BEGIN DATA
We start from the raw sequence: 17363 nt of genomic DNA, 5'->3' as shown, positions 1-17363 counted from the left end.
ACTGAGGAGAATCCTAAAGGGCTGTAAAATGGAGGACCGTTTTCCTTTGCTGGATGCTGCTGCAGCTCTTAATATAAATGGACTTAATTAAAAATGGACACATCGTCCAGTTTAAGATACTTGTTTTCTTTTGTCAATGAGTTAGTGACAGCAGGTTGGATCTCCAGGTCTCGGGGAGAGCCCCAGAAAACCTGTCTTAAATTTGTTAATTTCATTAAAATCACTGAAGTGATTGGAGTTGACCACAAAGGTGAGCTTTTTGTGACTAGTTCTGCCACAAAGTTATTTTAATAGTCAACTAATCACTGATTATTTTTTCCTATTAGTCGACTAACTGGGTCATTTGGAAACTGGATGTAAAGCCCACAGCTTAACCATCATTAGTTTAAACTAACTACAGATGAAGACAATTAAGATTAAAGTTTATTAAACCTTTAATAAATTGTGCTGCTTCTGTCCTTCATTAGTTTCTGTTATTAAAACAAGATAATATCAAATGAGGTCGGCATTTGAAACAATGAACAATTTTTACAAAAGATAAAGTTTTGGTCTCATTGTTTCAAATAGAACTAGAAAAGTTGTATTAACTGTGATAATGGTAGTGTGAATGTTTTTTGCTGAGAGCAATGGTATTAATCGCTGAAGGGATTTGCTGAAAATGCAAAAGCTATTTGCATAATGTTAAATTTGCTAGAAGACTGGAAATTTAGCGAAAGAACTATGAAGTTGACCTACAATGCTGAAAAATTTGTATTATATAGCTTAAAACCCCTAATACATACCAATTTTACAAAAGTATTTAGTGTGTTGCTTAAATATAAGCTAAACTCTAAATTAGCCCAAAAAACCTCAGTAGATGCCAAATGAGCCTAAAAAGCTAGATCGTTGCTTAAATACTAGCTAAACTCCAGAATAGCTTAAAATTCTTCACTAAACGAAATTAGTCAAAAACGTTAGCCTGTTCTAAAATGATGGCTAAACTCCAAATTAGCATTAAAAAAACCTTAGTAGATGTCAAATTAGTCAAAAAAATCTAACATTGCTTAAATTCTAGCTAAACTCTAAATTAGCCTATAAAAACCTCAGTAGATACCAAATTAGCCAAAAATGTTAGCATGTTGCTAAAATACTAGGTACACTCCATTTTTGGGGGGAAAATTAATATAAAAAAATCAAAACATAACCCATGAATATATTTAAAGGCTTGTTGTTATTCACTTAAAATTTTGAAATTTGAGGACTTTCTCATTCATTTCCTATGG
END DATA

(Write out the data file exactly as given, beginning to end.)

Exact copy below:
We start from the raw sequence: 17363 nt of genomic DNA, 5'->3' as shown, positions 1-17363 counted from the left end.
ACTGAGGAGAATCCTAAAGGGCTGTAAAATGGAGGACCGTTTTCCTTTGCTGGATGCTGCTGCAGCTCTTAATATAAATGGACTTAATTAAAAATGGACACATCGTCCAGTTTAAGATACTTGTTTTCTTTTGTCAATGAGTTAGTGACAGCAGGTTGGATCTCCAGGTCTCGGGGAGAGCCCCAGAAAACCTGTCTTAAATTTGTTAATTTCATTAAAATCACTGAAGTGATTGGAGTTGACCACAAAGGTGAGCTTTTTGTGACTAGTTCTGCCACAAAGTTATTTTAATAGTCAACTAATCACTGATTATTTTTTCCTATTAGTCGACTAACTGGGTCATTTGGAAACTGGATGTAAAGCCCACAGCTTAACCATCATTAGTTTAAACTAACTACAGATGAAGACAATTAAGATTAAAGTTTATTAAACCTTTAATAAATTGTGCTGCTTCTGTCCTTCATTAGTTTCTGTTATTAAAACAAGATAATATCAAATGAGGTCGGCATTTGAAACAATGAACAATTTTTACAAAAGATAAAGTTTTGGTCTCATTGTTTCAAATAGAACTAGAAAAGTTGTATTAACTGTGATAATGGTAGTGTGAATGTTTTTTGCTGAGAGCAATGGTATTAATCGCTGAAGGGATTTGCTGAAAATGCAAAAGCTATTTGCATAATGTTAAATTTGCTAGAAGACTGGAAATTTAGCGAAAGAACTATGAAGTTGACCTACAATGCTGAAAAATTTGTATTATATAGCTTAAAACCCCTAATACATACCAATTTTACAAAAGTATTTAGTGTGTTGCTTAAATATAAGCTAAACTCTAAATTAGCCCAAAAAACCTCAGTAGATGCCAAATGAGCCTAAAAAGCTAGATCGTTGCTTAAATACTAGCTAAACTCCAGAATAGCTTAAAATTCTTCACTAAACGAAATTAGTCAAAAACGTTAGCCTGTTCTAAAATGATGGCTAAACTCCAAATTAGCATTAAAAAAACCTTAGTAGATGTCAAATTAGTCAAAAAAATCTAACATTGCTTAAATTCTAGCTAAACTCTAAATTAGCCTATAAAAACCTCAGTAGATACCAAATTAGCCAAAAATGTTAGCATGTTGCTAAAATACTAGGTACACTCCATTTTTGGGGGGAAAATTAATATAAAAAAATCAAAACATAACCCATGAATATATTTAAAGGCTTGTTGTTATTCACTTAAAATTTTGAAATTTGAGGACTTTCTCATTCATTTCCTATGG